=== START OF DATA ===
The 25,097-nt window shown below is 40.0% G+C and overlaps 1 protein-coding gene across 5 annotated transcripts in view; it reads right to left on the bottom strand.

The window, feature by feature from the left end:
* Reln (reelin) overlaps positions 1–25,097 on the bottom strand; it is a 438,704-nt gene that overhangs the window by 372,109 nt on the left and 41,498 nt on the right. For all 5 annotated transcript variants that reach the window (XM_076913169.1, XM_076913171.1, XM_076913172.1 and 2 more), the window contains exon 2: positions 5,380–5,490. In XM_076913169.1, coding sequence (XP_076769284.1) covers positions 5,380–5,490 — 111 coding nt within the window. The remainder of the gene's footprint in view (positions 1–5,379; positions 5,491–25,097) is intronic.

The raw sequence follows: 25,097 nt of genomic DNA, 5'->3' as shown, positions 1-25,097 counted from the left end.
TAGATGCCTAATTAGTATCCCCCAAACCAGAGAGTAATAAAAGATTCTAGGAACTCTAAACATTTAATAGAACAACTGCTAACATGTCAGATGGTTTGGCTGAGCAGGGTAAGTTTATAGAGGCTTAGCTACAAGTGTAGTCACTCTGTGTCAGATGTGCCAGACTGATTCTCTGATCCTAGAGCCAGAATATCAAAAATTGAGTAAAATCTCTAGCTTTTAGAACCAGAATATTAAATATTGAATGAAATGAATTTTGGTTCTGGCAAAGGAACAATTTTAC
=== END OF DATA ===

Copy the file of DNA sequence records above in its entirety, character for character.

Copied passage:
The 25,097-nt window shown below is 40.0% G+C and overlaps 1 protein-coding gene across 5 annotated transcripts in view; it reads right to left on the bottom strand.

The window, feature by feature from the left end:
* Reln (reelin) overlaps positions 1–25,097 on the bottom strand; it is a 438,704-nt gene that overhangs the window by 372,109 nt on the left and 41,498 nt on the right. For all 5 annotated transcript variants that reach the window (XM_076913169.1, XM_076913171.1, XM_076913172.1 and 2 more), the window contains exon 2: positions 5,380–5,490. In XM_076913169.1, coding sequence (XP_076769284.1) covers positions 5,380–5,490 — 111 coding nt within the window. The remainder of the gene's footprint in view (positions 1–5,379; positions 5,491–25,097) is intronic.

The raw sequence follows: 25,097 nt of genomic DNA, 5'->3' as shown, positions 1-25,097 counted from the left end.
TAGATGCCTAATTAGTATCCCCCAAACCAGAGAGTAATAAAAGATTCTAGGAACTCTAAACATTTAATAGAACAACTGCTAACATGTCAGATGGTTTGGCTGAGCAGGGTAAGTTTATAGAGGCTTAGCTACAAGTGTAGTCACTCTGTGTCAGATGTGCCAGACTGATTCTCTGATCCTAGAGCCAGAATATCAAAAATTGAGTAAAATCTCTAGCTTTTAGAACCAGAATATTAAATATTGAATGAAATGAATTTTGGTTCTGGCAAAGGAACAATTTTAC